At the beginning of the 20th century, a young African-American runs away to France and becomes heroically involved in both world wars.
Eugene Bullard’s father’s stories about racial freedom in France resonated with the boy, and he left home determined to experience it. He stowed away on a ship to Aberdeen, Scotland, worked the docks and learned to box in Liverpool, England, and eventually made his way to Paris. As World War I approached, Bullard joined the French Foreign Legion, received aviation training and became a pilot in the French Air Service. Between the two world wars, Bullard remained in Paris, working as a boxer, a musician, and nightclub and gym owner, but once World War II began, he joined the Resistance. After being wounded, Bullard returned to the United States, where he remained for the rest of his life. Eugene Bullard had many fascinating adventures that will engage readers, but the scant sourcing and admittedly fabricated dialogue limit this as informational text. Greenly references a biography that used Bullard’s memoir and interviews, but readers have no way to determine what was supported by that work or by others. There is little explanation about the larger African-American expatriate community in Paris.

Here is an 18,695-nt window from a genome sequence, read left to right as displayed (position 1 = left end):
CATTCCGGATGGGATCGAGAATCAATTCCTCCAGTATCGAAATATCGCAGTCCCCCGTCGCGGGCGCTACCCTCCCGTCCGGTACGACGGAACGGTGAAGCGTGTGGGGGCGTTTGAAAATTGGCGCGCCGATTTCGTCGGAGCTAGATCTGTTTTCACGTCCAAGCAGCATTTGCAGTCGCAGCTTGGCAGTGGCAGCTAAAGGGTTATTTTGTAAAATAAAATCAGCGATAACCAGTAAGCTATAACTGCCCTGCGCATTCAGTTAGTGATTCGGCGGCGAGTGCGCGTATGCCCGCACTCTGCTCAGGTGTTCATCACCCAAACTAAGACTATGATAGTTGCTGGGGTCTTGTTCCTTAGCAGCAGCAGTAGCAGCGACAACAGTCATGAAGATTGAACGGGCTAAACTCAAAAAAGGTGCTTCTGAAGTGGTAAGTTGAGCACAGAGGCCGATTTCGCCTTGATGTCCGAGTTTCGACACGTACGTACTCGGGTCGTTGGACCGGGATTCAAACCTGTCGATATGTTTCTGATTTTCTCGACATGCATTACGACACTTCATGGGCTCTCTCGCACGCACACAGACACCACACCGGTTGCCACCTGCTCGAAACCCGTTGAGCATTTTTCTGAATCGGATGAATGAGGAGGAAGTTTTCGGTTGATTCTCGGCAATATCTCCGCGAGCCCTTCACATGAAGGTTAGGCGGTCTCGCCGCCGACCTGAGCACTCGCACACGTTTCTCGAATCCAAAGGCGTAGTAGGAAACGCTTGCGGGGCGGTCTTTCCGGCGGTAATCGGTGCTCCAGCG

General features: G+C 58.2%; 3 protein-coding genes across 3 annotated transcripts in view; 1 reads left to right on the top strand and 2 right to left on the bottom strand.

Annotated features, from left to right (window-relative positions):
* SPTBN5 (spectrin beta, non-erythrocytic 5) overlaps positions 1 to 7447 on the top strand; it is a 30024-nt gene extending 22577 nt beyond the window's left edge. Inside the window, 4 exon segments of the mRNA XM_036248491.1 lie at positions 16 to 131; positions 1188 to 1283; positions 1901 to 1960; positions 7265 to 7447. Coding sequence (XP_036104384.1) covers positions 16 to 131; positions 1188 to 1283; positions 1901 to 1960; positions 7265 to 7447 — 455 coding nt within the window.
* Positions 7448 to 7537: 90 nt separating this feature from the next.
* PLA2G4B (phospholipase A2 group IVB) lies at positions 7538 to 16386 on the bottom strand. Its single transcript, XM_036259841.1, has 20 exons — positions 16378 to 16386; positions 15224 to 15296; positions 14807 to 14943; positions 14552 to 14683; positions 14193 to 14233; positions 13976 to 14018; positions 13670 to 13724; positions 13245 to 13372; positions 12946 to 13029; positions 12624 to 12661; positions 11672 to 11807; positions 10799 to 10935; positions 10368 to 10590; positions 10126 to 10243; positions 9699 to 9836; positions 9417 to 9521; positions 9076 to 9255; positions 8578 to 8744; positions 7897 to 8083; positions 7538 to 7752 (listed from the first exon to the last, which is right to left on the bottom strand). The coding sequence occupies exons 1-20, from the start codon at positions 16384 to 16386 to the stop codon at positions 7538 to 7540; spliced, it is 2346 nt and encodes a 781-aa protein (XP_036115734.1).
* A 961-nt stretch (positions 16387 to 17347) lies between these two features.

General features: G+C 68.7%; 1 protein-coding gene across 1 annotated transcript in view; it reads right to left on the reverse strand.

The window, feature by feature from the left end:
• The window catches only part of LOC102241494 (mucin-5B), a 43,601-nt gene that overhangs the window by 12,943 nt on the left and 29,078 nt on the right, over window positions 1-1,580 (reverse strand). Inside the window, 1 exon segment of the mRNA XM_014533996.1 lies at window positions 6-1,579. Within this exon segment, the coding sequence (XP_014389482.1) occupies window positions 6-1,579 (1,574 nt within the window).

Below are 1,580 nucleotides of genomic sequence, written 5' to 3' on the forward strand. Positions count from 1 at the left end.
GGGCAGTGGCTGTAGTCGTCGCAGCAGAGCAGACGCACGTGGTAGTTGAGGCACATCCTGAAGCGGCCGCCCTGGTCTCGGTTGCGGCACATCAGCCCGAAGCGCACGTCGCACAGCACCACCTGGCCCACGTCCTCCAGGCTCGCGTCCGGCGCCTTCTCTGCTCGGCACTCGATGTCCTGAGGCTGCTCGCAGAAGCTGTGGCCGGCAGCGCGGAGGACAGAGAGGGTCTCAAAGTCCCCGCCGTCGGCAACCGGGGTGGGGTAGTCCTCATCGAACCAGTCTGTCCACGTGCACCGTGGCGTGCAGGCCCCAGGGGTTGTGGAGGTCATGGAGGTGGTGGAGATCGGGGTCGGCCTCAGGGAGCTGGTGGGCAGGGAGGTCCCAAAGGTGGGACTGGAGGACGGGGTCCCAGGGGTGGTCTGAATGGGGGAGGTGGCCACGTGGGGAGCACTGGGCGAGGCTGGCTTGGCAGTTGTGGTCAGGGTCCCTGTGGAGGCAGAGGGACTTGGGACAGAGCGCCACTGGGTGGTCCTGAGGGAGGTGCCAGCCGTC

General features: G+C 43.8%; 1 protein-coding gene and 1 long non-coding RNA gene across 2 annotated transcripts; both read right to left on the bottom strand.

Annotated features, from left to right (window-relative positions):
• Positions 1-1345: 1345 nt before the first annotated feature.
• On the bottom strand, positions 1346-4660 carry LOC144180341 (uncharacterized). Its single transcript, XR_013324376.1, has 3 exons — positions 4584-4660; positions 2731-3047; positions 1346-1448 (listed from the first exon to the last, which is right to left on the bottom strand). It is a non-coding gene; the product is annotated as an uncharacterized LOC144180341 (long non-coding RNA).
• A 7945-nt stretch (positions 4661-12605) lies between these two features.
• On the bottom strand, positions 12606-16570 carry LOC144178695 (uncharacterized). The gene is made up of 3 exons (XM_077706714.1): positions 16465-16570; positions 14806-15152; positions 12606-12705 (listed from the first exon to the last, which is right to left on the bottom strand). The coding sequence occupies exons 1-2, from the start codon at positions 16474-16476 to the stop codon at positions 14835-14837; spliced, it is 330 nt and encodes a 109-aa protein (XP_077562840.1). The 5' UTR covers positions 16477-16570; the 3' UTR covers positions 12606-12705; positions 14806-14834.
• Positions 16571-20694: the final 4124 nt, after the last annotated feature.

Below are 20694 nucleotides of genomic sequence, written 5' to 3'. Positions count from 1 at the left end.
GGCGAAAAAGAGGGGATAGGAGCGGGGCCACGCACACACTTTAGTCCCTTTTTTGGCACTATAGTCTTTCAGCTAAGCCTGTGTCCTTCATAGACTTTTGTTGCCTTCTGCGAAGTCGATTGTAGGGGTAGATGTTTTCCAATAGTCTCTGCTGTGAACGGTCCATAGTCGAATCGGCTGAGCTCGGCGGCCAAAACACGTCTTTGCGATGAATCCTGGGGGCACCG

Though shaky as nonfiction, when read as historical-fiction, this is a worthwhile introduction to a decorated hero of two world wars who overcame obstacles in difficult times. (photographs, French pronunciation guide, index) (Historical fiction. 10-14)